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Cytochrome c oxidase (CcO) is a transmembrane protein that uses the free energy of O2 reduction to generate the proton concentration gradient across the membrane. The regulation of competitive proton transfer pathways has been established to be essential to the vectorial transport efficiency of CcO, yet the underlying mechanism at the molecular level remains lacking. Recent studies have highlighted the potential importance of hydration-level change in an internal cavity that connects the proton entrance channel, the site of O2 reduction, and the putative proton exit route. In this work, we use atomistic molecular dynamics simulations to investigate the energetics and timescales associated with the volume fluctuation and hydration-level change in this central cavity. Extensive unrestrained molecular dynamics simulations (accumulatively [Formula: see text]4 [Formula: see text]s) and free energy computations for different chemical states of CcO support a model in which the volume and hydration level of the cavity are regulated by the protonation state of a propionate group of heme a3 and, to a lesser degree, the redox state of heme a and protonation state of Glu286. Markov-state model analysis of [Formula: see text]2-[Formula: see text]s trajectories suggests that hydration-level change occurs on the timescale of 100-200 ns before the proton-loading site is protonated. The computed energetic and kinetic features for the cavity wetting transition suggest that reversible hydration-level change of the cavity can indeed be a key factor that regulates the branching of proton transfer events and therefore contributes to the vectorial efficiency of proton transport.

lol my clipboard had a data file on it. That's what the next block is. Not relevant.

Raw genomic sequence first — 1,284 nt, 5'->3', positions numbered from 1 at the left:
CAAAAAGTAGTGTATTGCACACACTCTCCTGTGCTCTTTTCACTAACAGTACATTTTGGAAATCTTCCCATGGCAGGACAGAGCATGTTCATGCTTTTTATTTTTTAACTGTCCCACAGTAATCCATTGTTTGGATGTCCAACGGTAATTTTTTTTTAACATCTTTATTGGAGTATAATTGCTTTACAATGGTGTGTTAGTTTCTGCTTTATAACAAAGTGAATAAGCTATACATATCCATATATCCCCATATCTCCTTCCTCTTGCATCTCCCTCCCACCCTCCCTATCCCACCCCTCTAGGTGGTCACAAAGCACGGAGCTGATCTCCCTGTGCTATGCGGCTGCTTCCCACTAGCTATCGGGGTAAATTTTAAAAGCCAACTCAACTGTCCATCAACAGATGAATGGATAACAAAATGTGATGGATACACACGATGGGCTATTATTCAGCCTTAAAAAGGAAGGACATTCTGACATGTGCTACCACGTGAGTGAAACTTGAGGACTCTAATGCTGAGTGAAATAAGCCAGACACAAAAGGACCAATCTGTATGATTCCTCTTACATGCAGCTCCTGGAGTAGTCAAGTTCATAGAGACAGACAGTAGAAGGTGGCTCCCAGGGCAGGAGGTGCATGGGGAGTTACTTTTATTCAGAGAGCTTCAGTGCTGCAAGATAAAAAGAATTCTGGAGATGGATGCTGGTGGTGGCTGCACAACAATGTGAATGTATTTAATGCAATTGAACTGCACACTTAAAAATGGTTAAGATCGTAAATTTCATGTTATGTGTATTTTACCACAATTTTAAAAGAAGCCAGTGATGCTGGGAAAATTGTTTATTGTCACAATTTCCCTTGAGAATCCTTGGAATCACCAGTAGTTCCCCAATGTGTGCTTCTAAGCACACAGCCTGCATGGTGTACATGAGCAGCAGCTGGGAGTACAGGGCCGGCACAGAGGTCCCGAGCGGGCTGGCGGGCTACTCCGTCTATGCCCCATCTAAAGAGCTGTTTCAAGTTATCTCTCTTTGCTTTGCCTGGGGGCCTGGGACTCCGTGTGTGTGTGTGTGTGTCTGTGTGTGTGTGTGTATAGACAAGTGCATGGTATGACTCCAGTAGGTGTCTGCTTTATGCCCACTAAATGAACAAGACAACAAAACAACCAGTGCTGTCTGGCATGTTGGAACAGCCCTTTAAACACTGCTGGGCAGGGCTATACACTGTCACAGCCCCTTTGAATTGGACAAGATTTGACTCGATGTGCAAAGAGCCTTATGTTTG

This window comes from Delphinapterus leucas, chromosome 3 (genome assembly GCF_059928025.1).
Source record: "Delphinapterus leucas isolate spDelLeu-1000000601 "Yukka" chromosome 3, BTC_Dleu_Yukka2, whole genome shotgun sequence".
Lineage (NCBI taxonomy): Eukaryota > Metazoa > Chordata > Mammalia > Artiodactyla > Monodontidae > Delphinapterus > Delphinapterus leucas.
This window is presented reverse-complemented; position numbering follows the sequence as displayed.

Given what is known about waters active role in the structure, dynamics and function of biomolecules, can it be used as a design element in synthetic molecular and nanoscale structures derived from them, which might have more amenable levels of complexity?...